Thursday, June 4, 2020

"Listen my children and you shall hear..."

If you can complete the phrase in the title of this post you may be in my generation. Today Michael Dirda reviews Cross of Snow: A Life of Henry Wadsworth Longfellow, by Nicholas Basbanes. From that review:
When I was growing up, there were four junior high schools in my hometown: Hawthorne, Whittier, Irving and Longfellow. They were all built in the 1920s and named in honor of what were then America’s most respected, and respectable, 19th-century writers. Forty years later, Nathaniel Hawthorne, Washington Irving, John Greenleaf Whittier and Henry Wadsworth Longfellow still featured prominently in the school system’s English classes. To speak just of poetry, my classmates and I read “Paul Revere’s Ride,” “The Courtship of Miles Standish,” “The Village Blacksmith” and even the book-length “Evangeline.”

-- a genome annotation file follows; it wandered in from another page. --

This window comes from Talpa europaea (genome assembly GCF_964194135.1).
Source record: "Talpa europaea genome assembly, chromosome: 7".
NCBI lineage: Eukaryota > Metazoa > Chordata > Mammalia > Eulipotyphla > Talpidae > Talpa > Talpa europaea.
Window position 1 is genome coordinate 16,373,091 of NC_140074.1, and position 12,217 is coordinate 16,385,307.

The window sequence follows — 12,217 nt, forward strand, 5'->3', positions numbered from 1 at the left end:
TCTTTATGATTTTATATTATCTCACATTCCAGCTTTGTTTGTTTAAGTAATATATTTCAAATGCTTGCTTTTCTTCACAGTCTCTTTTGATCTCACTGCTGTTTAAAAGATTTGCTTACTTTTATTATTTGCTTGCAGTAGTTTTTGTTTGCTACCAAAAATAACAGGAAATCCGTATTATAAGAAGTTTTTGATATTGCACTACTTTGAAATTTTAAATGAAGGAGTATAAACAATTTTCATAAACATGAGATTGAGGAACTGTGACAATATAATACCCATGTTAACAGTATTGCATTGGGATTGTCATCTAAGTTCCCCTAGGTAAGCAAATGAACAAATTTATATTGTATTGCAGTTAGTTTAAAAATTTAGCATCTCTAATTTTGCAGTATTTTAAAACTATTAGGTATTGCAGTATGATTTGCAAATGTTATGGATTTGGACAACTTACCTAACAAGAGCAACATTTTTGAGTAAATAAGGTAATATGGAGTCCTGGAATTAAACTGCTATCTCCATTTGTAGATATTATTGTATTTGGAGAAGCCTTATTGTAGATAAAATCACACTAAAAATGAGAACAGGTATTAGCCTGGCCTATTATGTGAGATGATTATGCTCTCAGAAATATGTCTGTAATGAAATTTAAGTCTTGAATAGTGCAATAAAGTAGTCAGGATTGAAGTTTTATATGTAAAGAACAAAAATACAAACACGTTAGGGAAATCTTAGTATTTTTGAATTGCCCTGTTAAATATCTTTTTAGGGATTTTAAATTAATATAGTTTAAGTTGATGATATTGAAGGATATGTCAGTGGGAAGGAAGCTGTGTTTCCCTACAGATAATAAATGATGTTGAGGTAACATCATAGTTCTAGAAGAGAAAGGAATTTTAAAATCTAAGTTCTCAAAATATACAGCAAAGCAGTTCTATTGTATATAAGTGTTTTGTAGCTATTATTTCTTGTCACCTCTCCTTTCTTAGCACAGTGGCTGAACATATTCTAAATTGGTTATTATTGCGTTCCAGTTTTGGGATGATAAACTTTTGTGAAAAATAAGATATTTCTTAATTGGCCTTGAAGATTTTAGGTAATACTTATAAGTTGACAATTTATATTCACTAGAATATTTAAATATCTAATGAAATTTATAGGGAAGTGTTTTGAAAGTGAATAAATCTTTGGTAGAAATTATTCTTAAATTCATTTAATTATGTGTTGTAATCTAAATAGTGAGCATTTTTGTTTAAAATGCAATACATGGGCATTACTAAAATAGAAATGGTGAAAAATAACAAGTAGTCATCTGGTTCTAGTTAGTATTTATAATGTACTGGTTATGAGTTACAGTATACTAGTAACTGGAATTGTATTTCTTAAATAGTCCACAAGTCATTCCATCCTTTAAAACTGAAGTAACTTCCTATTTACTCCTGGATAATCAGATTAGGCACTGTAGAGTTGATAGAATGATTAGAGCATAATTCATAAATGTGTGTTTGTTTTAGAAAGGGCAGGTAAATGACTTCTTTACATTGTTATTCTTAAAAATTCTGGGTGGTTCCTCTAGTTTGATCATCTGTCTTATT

As it happens, all these are by Longfellow....
I had the same experience in grade school.
.... They are narrative poems, patriotic in character and chockablock with memorable lines: “One, if by land, and two, if by sea,” “Why don’t you speak for yourself, John?,” “Under a spreading chestnut-tree/ The village smithy stands,” “This is the forest primeval. The murmuring pines and the hemlocks.” To Longfellow we owe dozens of striking phrases we still use: “footprints in the sands of time,” “forever and a day,” “ships that pass in the night,” “A banner with a strange device/ Excelsior!” Because they told stories in verse, his poems — others include “The Song of Hiawatha” and “The Wreck of the Hesperus” — were popular recital pieces back in the day when dramatic declamation was a minor art. ....

Sadly, America’s first world-famous poet fell from favor during the 20th century. ....

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